As with any difficult topic, it’s always best to lead into it naturally in a conversation. Not doing so will add an element of surprise and urgency. A frequent and common topic of conversation is what or how one is doing for the week. When this conversation comes up, you could causally say: “that reminds me, recently I went to the doctor for a medical review and he told me I carry the genital herpes virus.”
As relationships progress toward sexual intimacy it is acceptable to ask if your partner carries any sexually transmitted diseases. If you pose the question first, you may find they are also carriers or they’ve had experience with other partners with an std. If not, this is another way to bring the subject up, “You matter a lot to me and this is a little vulnerable for me but I just want to be truthful and straight forward with you. I know we’re eventually going to have sex – so you should know I have herpes and I just wanted to put it out there in the open so we can be safe about it”.
Remember, the calm, secure, nonthreatening environment of a candle-light dinner or stroll along the river will help to ensure the information is received with an open mind.
Before bringing up the “talk”, it’s also important to keep in mind other events going on in your partners life. If he/she is struggling with a difficult boss or enduring some stressful life issues, wait until those situations are resolved before sharing the news.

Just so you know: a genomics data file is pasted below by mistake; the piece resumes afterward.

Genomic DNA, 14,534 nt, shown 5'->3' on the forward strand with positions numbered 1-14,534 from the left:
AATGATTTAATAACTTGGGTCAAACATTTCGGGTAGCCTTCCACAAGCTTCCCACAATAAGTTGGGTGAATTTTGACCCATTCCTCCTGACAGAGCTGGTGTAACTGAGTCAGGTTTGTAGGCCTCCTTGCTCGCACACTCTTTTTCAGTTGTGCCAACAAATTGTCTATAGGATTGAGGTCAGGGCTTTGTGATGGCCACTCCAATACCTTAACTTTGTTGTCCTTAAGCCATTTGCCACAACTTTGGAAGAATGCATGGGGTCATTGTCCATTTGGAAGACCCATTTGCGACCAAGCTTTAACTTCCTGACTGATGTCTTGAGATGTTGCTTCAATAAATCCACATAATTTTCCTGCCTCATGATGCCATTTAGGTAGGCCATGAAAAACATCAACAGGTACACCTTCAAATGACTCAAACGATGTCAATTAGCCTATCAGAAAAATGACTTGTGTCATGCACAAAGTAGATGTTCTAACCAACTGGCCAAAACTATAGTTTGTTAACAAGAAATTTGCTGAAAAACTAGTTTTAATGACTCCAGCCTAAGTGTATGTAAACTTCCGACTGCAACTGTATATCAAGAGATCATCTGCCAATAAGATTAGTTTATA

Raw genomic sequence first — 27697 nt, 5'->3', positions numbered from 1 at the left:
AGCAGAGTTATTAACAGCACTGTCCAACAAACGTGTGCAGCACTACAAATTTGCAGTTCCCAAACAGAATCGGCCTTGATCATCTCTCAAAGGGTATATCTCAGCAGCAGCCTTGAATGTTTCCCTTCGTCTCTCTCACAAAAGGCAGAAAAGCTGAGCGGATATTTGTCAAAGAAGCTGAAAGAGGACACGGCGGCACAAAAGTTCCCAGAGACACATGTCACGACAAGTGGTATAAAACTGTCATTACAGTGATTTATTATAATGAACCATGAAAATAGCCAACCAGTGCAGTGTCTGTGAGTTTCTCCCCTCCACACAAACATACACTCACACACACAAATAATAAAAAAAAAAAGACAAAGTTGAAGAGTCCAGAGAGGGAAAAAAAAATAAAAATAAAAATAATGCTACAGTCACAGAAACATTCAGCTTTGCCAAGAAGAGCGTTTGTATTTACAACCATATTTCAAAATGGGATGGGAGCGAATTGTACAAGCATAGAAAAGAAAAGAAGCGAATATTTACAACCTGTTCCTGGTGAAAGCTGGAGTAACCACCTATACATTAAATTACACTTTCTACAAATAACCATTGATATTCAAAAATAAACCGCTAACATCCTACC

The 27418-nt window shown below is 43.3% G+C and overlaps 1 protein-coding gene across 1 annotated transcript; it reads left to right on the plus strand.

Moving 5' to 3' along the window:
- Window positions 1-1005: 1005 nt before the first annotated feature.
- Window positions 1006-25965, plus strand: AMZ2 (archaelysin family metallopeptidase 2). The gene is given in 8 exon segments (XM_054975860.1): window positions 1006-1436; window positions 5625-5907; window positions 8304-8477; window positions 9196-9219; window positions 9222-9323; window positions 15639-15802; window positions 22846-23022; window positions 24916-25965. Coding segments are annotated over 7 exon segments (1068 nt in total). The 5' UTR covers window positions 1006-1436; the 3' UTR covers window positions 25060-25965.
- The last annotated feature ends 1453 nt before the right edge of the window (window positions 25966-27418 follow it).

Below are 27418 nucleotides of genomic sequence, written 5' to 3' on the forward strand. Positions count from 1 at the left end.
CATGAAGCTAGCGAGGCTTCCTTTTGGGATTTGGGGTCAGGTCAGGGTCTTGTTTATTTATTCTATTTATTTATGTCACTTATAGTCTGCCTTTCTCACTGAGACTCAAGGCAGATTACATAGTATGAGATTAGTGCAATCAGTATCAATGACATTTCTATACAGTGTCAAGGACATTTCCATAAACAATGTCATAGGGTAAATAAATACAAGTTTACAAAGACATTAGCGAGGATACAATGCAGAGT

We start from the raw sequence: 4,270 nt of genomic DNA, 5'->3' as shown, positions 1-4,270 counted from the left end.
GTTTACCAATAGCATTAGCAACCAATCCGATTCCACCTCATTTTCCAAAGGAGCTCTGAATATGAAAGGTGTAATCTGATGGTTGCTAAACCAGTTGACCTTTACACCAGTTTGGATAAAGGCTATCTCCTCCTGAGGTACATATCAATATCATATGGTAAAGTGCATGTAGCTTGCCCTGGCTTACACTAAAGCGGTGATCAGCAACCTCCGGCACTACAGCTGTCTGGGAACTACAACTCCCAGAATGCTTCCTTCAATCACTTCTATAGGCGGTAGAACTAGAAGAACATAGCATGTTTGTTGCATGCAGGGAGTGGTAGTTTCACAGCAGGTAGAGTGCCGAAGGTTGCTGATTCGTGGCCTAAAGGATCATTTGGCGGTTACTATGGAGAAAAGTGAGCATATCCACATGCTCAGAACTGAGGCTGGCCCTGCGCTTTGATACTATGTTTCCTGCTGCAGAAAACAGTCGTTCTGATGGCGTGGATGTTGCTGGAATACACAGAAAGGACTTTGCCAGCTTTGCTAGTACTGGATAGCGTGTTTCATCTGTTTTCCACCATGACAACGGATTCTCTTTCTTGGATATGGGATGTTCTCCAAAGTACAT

Above all, don’t approach the subject during foreplay or when clothes are already off. This will dampen the mood and ultimately be disappointing to both of you. Without question, the subject should be approached before you begin physical intimacy.
“I told my partner about 6 weeks after we started dating. I looked for ages on various herpes charity websites for how to word it all.. I waited til we were alone (obviously) and relaxed at his home and sober! and I started with “I have something to tell you” and then I told him. I think I said something along the lines of “a few years ago, I stupidly trusted someone I shouldn’t have and he gave me the herpes virus”. I gave him a chance to ask me questions – I said “do you want to ask me questions or do you want me to tell you how it all works”. He opted for me to tell him so I then gave him a brief run down – how often i got the outbreaks and how i managed them. I didn’t go into gory details of “painful sores” or regret that someone I knew for years had chosen not to tell me he had it, just gave him some basic info. We are now engaged to be married and have a lovely 9 month old baby boy.” — Mom TR
How To Embrace Rejection And Move On Positively
The possibility exists that, no matter how meticulously well you deliver the news your partner will receive what you say poorly. Your partner is definitely going to have some emotions. Don’t become defensive. Bear this in mind: be prepared for your partner to run but EXPECT him/her to stay. You expected the worst, so you are not surprised.